Kara the elephant curls up her trunk to grab a paint brush and then maneuvers it across a white canvas that keeper Amber Talley holds in front of a half-dozen visitors at Fresno Chaffee Zoo.
It's not a scene many get to see, because it's behind the scenes at the rear of the elephant enclosure.
Once in a while a brush becomes a snack, but most of the time Kara takes her work seriously and slides her brush with long strokes along the white backdrop until streaks of color emerge. Talley hands the artwork to a zoo visitor who paid for the privilege of a behind-the-scenes tour. As a reward, Kara munches a snack of carrots and celery.
These new zoo tours began over the summer and are a way for the zoo to raise money while bringing visitors closer to the animals.
About a half-dozen tours are available ranging from Sea Lion Cove to elephants, reptiles and hooved critters. Prices vary based on the tours, which could last from 45 minutes to six hours. Zoo visitors also can shadow keepers as part of their tours.
A tour on Monday combined a bit of all the offerings. In addition to elephant painting, visitors petted and fed Galapagos tortoises and kangaroos and saw the Sea Lion Cove food preparation area.
"I love the idea of behind-the-scenes encounters and getting people to be hands-on so they can love these animals the way we love them," zookeeper Alex Alamar said.
As Alamar gave a lesson in tortoise history and etiquette, Knobby, the zoo's 50-something Galapagos tortoise, guided his large body against the gate in anticipation of an early afternoon feeding.
"We do a lot of work with these animals and people don't see them the way we see them, especially reptiles," Alamar said. "People don't see their facial expressions or understand that they can be affectionate."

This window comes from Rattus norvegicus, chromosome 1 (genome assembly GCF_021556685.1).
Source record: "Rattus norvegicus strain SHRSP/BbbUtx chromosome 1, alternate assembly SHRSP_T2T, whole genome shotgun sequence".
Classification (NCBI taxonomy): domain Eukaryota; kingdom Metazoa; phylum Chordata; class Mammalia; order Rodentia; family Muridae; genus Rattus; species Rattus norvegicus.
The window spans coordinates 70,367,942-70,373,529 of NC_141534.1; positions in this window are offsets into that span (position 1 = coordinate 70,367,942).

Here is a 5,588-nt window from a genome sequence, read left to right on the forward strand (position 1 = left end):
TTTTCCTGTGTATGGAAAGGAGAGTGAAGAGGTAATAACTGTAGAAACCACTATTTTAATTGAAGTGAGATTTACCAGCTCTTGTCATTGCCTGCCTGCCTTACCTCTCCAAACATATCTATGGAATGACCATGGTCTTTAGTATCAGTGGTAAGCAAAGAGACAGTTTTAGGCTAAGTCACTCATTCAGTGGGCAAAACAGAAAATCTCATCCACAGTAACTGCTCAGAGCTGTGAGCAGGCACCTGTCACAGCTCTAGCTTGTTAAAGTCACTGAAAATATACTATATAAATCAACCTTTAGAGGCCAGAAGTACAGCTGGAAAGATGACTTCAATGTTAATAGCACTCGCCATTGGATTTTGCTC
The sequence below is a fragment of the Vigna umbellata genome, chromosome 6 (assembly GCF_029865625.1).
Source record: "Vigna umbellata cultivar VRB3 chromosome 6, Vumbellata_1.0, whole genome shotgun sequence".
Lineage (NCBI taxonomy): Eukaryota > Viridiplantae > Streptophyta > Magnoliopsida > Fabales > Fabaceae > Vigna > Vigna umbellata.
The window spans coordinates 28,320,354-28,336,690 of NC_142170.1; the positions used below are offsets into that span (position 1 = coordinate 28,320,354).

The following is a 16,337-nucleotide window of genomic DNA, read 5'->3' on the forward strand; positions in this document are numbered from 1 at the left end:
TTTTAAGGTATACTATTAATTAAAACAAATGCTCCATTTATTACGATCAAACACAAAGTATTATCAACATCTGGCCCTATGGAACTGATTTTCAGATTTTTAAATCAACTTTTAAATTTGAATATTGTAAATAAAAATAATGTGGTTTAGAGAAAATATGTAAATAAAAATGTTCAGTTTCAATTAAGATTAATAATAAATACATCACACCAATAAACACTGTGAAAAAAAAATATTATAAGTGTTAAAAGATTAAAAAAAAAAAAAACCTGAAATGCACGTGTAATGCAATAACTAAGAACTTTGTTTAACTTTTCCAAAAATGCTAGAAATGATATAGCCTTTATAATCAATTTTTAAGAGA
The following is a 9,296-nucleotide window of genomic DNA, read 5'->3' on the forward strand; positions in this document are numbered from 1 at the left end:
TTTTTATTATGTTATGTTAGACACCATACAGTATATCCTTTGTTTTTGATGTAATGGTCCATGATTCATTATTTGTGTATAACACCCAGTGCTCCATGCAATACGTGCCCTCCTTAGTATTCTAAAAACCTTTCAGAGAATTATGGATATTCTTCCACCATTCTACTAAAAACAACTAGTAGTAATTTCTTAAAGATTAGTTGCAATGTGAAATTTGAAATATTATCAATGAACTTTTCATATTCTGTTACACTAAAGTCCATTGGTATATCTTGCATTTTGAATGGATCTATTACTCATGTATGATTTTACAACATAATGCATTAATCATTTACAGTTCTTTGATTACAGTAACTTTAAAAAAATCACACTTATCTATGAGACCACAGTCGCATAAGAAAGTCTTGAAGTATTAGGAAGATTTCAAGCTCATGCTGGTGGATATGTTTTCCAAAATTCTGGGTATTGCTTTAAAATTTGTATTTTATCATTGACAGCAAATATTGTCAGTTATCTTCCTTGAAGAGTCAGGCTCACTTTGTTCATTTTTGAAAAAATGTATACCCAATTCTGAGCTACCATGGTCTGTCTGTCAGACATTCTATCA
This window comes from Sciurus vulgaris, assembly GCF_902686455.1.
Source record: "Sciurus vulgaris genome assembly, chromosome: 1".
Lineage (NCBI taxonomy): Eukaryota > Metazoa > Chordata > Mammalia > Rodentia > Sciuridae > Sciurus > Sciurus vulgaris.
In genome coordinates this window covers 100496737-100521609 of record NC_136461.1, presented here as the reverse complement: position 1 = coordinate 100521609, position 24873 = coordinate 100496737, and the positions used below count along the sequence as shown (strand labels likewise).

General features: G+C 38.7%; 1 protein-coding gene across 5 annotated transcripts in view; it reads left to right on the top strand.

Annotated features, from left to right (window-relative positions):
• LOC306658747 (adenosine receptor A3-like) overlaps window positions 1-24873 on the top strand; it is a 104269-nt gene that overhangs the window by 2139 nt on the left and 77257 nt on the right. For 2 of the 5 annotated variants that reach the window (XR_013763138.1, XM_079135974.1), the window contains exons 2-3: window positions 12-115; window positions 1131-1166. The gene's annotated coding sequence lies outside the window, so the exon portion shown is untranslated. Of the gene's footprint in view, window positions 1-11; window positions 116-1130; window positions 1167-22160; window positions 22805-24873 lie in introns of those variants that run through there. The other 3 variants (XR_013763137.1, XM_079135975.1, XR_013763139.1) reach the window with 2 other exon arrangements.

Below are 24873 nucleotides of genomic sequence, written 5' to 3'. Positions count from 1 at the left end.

She said the Galapagos tortoise was used for meat by Spanish sailors over the centuries and their numbers have dwindled from the hundreds of thousands to about 15,000 today.
Sandy Schmeling, 66, of Clovis was intrigued by the tortoise's interest in human companionship.
"I was surprised at how soft the skin was and how much he enjoyed being touched," said Schmeling, a new zoo docent.
He said he had not previously met the zoo's tortoises, animals that have captured his imagination for years.
"It was incredible being able to get down there and being able to touch an animal that most of the world only gets to look at and that is a highly endangered and protected species," he said.
Paige Sowden, 9, rubbed Knobby's neck, which he stretched longer for caressing.
"It felt like wrinkled-up cloth," she said.
One of his feeders, Paige's younger brother, Ethan, 5, was fascinated by the way Knobby ate a banana he fed to him: "He eats the peel and the banana."
Other visitors, unaware of the tours, said it looked like fun.
"We saw it going on and it looks neat," said Kelly Chavez, flanked by her husband, Orlando, and Junior, their 3-year-old son.
The tours are intended to make a lasting impression on visitors, said Scott Barton, the zoo's director.
"This is another way of accomplishing our mission of building a connection between people and animals," he said. "I don't know a better way than offering these experiences."
Next year, the zoo will add swimming with sea lions as part of the tours, he said, but not until the animals become more accustomed to strangers.
"Very few places do it and we would really like to roll it out successfully," Barton said.
For more information about Fresno Chaffee Zoo's behind-the-scenes tours, call (559) 498-5920.
The reporter can be reached at (559) 441-6166, firstname.lastname@example.org or @beebenjamin on Twitter.